5. This shall not be so much advantage to God, (alas! what can we add to the Infinite ?) as BENEFIT TO OURSELVES. It is here, as with those that dig in some precious mine; the deeper they go, the richer they are. Hence it is, that the most contemplative have been noted for most eminent in grace: and, surely, it is their fault, if they be not so; for they should be the best acquainted with God, and with their own duty. Shortly then, seeing the works of God are so excellent, and well-worth beholding; since our eyes were given us for this use; since God delights to have his works viewed; since there are so few, that are capable of giving this glory to God; since, in beholding the works of God, we do most advantage ourselves, both in knowledge and holiness; let us, as we are here invited, Come and behold the works of the Lord.

His works; in all the variety of them: not some one work, but all: : as the works of his creation, so of his administration too: the divers, yea contrary proceedings of God therein; in the changes of his favours and judgments. I confess there is, and may be, some one work of God so marvellous, that it is able and worthy to take up all our thoughts: but we may not suffer our hearts to dwell in any one work of his; but enlarge them to more: we may not rest in the contemplation of his mercy only; but we must look to his judgments, else we shall grow secure: we may not rest in the view of his judgments only, without meet glances at his mercy, else we shall grow to a heartless distrust and despair. As we say in our philosophy, Composita nutriunt, only “ compounds nourish” those things, which are merely simple, can give no nutriment at all: so it is in spiritual matters; there must be a composition, in those objects of contemplation, whereby we would feed and benefit our souls: our resolution for our thoughts, must be the same, that the Psalmist's was for his song, Of mercy and judgment will I sing.

II. Now, that we may descend to the PARTICULARITIES. 1. The Psalmist begins at JUDGMENT. What desolations, &c.

This is the right method. As, in the very being of both, judgment leads the way to mercy; so, in the meditation and view of both: as it was in the creation, The Evening and the Morning were the first day; the darkness of the night led in the brightness of the morning: and, as the Prophet's word was, post tenebras lucem. When we are humbled and astonished with the consideration of God's vengeance upon sinners, then, and not till then, are we meet for the apprehensions of his wonderful mercies. In this regard it is truly verified, that the fear of the Lord is the beginning of wisdom; and his judgments are they, that make him feared. It is the thunder, and rain, that prepares the hearts of Israel for Samuel's good counsel; 1 Sam. xii. It is with the hearts of men, as with the earth and the seasons of the fruits thereof. If there be too much ease in the winter, and the sun send forth gleams of heat towards the entrance of the spring, it brings forth the blossoms hastily; which, after, by later frosts, are nipped in the head and miscarry: but, if there be kindly frosts and colds at the first, that hold in the juice of the plants, they are, in due time, drawn forth by seasonable heats, and prosper. First, therefore, let us be wrought upon, by the meditation of judgments; and, then, we shall be fit for the beneficial applications of mercy.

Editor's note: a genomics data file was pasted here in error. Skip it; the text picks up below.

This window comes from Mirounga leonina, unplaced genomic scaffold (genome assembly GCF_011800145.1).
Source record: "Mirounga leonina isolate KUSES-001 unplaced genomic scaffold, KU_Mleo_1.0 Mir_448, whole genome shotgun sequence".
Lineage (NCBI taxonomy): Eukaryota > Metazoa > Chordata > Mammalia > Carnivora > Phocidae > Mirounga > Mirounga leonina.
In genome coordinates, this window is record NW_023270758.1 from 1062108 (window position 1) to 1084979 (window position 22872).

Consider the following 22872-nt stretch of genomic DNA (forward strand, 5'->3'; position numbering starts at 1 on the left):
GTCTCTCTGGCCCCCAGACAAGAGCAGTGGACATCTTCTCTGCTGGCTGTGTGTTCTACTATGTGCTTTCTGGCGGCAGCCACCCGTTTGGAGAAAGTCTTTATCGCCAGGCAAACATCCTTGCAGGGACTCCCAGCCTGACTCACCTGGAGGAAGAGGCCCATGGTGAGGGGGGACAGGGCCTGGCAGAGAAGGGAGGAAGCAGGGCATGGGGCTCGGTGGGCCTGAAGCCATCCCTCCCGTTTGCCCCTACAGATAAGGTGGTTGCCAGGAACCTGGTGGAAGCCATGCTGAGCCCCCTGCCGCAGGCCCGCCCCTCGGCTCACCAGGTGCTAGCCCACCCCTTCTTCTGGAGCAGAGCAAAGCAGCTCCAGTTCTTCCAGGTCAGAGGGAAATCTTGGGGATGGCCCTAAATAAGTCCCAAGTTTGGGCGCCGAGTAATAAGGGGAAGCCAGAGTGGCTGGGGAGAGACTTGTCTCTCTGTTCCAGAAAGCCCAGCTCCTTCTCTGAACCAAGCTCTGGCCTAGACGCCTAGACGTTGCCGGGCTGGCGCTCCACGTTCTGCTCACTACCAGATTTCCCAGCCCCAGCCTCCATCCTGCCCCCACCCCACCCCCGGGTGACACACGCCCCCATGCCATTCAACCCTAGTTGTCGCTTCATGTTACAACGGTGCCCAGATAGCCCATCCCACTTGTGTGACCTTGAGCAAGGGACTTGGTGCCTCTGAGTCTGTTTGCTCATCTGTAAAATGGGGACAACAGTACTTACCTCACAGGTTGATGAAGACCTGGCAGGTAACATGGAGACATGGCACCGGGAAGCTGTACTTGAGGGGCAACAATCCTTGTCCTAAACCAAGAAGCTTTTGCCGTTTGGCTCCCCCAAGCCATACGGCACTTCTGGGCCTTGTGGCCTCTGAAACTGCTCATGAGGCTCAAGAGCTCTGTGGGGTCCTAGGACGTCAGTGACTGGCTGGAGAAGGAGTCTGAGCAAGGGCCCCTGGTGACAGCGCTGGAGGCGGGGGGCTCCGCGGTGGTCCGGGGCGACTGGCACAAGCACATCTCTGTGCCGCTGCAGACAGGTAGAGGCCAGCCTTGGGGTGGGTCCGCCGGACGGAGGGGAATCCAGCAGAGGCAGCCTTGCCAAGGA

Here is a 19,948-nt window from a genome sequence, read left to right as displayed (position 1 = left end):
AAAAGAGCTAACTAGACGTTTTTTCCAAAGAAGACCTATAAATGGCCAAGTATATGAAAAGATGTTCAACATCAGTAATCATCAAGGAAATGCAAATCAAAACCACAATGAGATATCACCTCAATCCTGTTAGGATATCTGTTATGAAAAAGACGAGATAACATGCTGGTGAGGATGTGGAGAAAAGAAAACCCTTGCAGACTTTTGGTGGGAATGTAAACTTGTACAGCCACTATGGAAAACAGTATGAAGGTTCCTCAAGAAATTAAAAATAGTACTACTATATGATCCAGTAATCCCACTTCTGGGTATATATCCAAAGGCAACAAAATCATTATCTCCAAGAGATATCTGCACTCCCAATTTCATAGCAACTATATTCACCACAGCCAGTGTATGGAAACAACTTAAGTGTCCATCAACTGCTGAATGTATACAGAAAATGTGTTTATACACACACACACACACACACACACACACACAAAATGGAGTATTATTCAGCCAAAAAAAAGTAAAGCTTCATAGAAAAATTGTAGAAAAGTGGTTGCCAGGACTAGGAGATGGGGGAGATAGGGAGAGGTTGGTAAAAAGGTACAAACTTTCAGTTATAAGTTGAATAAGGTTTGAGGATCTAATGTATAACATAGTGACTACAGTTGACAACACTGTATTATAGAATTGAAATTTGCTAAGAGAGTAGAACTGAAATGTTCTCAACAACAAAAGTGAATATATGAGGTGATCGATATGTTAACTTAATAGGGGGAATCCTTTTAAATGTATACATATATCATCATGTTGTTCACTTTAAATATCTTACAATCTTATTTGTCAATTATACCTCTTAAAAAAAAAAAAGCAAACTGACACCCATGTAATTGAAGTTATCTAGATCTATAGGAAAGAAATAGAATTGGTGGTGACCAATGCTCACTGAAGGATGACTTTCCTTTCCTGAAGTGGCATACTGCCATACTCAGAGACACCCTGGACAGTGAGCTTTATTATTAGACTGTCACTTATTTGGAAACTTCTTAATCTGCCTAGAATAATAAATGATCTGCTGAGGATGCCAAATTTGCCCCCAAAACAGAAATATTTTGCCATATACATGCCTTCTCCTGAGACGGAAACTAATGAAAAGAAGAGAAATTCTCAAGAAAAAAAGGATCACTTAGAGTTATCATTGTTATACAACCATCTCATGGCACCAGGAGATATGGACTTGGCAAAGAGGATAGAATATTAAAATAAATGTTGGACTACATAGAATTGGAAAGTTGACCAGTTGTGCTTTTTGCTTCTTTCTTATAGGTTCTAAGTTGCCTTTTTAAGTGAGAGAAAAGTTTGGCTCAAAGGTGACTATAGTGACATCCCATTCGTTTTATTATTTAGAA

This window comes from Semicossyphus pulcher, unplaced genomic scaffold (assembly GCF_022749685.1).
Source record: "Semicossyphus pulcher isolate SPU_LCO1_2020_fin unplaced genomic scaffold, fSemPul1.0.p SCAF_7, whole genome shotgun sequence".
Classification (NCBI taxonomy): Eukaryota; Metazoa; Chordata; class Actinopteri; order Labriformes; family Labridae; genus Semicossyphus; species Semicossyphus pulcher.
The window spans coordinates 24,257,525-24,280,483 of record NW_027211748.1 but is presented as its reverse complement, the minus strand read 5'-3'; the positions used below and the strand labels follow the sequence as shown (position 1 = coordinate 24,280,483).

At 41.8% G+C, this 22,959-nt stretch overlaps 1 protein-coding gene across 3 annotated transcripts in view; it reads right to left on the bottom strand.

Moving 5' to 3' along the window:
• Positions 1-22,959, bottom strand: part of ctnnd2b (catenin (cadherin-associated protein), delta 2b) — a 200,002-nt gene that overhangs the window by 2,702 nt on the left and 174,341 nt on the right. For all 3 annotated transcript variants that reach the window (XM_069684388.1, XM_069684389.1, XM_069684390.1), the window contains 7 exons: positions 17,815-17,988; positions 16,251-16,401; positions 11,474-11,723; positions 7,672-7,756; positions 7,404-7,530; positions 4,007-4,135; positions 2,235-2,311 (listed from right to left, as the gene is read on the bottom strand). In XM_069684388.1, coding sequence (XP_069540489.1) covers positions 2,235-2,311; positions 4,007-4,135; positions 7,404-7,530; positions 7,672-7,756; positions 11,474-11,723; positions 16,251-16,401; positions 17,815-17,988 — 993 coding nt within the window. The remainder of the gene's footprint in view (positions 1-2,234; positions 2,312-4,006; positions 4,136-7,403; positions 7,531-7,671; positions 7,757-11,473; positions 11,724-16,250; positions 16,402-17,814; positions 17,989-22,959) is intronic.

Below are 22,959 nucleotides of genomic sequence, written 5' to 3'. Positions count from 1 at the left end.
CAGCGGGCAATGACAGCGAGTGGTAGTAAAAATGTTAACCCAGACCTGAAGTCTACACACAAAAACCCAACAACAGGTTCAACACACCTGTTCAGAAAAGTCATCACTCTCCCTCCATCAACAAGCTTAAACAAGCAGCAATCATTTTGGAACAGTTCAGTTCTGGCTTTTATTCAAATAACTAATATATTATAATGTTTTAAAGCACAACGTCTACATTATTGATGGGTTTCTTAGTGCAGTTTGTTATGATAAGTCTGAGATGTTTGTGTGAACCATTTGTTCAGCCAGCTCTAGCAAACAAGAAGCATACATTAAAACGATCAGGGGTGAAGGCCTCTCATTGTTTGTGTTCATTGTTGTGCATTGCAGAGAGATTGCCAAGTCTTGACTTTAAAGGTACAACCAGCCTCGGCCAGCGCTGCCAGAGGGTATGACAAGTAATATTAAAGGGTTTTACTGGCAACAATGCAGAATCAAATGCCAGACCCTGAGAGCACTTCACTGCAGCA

We are then here first invited to a tragical sight. We are carried into the Camera di morte, to see the ghastly visage of deaths, and desolations all the world over; than which nothing can be more horrible and dreadful. You are called out to see piles of dead carcase: to see whole basketfuls of heads, as was presented to Jehu: a woeful spectacle, but a necessary one. Seo, therefore, what desolations the Lord hath wrought in all the earth.